Rondo and Bob, the new documentary feature by Joe O’Connell, is a small film with lofty ambitions. An analogy between two, mirrored personalities, O’Connell’s doc creatively juxtaposes the lives of actor Rondo Hatton and art director Robert A. Burns—yin and yang opposites whose eternal connection was forged with Burns’ lifelong obsession with the mysterious Hatton.
Burns, a legend in horror circles for being the casting and art director on The Texas Chain Saw Massacre, is best known as the guy who discovered actor Gunnar Hansen (Leatherface) and for creating the weird ass bone shit in the Sawyer home. He would go on to do art direction for The Hills Have Eyes, The Howling, and Re-Animator, gaining an industry reputation for budget-impervious set solutions. Rondo and Bob details Burns’ life through a series of reenactments, interviews, and contemporaneous footage, and thus making clear that his fascination with Hatton began at a young age and dominated his life thereafter, i.e., throwing birthday parties each year for Hatton’s birthday, as well as tracking down his widow for an interview.
For those who don’t spend all their time in sketchy horror chat rooms with 71-year-old men, Hatton became a very minor celebrity after playing the Hoxton Creeper in the Sherlock Holmes movie, The Pearl of Death in 1944. Hatton suffered from acromegaly, and his misshapen facial features were both, what Universal failed to exploit in attempting to make him a horror star and the very thing that appealed to young horror fans who discovered his brief filmography on television in the 50s and 60s. He remains a cult icon to this day and is the namesake of the popular, annual Rondo Awards.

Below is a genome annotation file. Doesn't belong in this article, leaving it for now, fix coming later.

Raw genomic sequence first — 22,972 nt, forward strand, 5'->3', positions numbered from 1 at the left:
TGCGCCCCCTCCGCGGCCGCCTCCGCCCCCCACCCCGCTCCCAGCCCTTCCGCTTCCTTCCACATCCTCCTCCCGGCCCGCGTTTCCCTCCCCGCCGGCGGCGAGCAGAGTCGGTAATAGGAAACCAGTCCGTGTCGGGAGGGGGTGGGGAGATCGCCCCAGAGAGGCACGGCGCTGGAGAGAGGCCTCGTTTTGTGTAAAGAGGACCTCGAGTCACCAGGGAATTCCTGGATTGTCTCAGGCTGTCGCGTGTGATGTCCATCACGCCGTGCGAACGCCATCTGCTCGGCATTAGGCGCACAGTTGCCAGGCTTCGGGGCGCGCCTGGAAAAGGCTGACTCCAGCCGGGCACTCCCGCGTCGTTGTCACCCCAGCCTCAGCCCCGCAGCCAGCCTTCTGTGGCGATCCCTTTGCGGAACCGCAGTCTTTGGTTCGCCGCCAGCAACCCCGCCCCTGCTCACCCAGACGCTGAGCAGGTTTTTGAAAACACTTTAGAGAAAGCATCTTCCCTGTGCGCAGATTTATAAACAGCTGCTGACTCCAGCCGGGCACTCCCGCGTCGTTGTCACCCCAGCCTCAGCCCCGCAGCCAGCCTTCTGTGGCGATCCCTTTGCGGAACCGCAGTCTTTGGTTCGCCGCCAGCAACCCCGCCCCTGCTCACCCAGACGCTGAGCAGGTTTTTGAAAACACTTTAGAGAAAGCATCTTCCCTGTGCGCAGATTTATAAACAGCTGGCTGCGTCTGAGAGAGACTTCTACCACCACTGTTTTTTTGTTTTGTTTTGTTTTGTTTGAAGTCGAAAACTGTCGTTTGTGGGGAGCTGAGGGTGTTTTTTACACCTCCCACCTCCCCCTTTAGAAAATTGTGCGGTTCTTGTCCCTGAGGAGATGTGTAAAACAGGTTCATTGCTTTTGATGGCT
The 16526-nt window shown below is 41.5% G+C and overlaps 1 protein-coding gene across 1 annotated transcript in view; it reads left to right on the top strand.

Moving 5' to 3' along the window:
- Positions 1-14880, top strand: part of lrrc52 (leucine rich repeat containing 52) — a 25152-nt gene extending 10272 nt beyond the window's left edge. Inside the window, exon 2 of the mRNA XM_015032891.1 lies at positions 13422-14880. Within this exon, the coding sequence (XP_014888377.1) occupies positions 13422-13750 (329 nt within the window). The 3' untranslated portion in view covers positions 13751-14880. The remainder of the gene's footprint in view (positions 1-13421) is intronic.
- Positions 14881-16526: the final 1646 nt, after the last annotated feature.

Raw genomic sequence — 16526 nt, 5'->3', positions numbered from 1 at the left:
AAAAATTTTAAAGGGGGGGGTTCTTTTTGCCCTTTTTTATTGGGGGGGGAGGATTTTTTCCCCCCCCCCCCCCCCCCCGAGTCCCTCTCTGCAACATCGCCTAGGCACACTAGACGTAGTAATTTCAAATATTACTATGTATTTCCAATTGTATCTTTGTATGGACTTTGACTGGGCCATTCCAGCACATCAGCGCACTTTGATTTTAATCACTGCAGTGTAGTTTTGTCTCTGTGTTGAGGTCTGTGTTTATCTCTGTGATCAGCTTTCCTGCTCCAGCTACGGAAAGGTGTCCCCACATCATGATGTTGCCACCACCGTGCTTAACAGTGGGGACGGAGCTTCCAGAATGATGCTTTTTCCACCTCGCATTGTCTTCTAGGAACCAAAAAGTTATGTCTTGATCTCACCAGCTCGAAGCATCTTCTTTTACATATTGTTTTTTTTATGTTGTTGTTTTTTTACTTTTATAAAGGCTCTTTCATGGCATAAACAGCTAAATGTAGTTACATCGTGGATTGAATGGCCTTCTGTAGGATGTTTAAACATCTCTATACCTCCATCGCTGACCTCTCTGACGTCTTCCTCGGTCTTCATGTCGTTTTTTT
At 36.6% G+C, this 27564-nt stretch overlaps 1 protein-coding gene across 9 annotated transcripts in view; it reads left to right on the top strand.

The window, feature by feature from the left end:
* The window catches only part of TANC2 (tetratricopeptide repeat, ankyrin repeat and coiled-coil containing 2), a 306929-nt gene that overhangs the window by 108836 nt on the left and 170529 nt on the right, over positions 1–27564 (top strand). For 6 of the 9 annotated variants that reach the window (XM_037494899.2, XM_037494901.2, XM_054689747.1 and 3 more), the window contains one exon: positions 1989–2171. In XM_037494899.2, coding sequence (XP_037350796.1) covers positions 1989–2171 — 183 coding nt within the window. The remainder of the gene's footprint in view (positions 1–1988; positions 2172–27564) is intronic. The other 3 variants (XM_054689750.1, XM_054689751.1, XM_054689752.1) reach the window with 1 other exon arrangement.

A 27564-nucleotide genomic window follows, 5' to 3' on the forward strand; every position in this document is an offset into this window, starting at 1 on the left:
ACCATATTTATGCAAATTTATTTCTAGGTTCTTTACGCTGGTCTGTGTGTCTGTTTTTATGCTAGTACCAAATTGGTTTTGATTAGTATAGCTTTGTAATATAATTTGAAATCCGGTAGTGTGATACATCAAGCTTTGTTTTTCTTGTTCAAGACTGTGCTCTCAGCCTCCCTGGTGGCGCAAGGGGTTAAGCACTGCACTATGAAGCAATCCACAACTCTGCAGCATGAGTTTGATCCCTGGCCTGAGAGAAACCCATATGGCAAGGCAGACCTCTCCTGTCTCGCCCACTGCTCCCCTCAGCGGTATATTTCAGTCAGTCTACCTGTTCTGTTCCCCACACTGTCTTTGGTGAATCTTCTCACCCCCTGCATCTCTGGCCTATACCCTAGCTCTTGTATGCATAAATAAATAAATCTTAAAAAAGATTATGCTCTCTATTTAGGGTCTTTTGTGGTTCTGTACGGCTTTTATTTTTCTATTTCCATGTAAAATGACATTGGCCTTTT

(Hey, Rondo Award folks! Did you know I have a new book out this year?)
And if the film were merely a rehashing of Burns’ lifelong quest to dig up information about Hatton, it would be a relatively engrossing watch for us genre film geeks. However, O’Connell imbues his documentary with a thematic core that not only gives the proceedings maximum pathos, but a tangible framework in which to grasp such esoteric history. Less dialectical (in a tension sense) and more of a contrasting character study, Rondo and Bob explores the individual dichotomies of the eponymous subjects’ personalities: Hatton, whose internal warmth eclipses his “ugly” exterior, and Burns, who struggles with personal relationships due to his Asperger’s. Therefore, while each person’s arch ends in opposing directions from one another, both carry an emotional heft you won’t soon forget.
Talking heads include Joe Bob Briggs, Dee Wallace, Fred Olen Ray, Stuart Gordon (RIP), and David Gregory from Severin. Rondo and Bob will be available on streaming platforms June 7 from Electric Entertainment.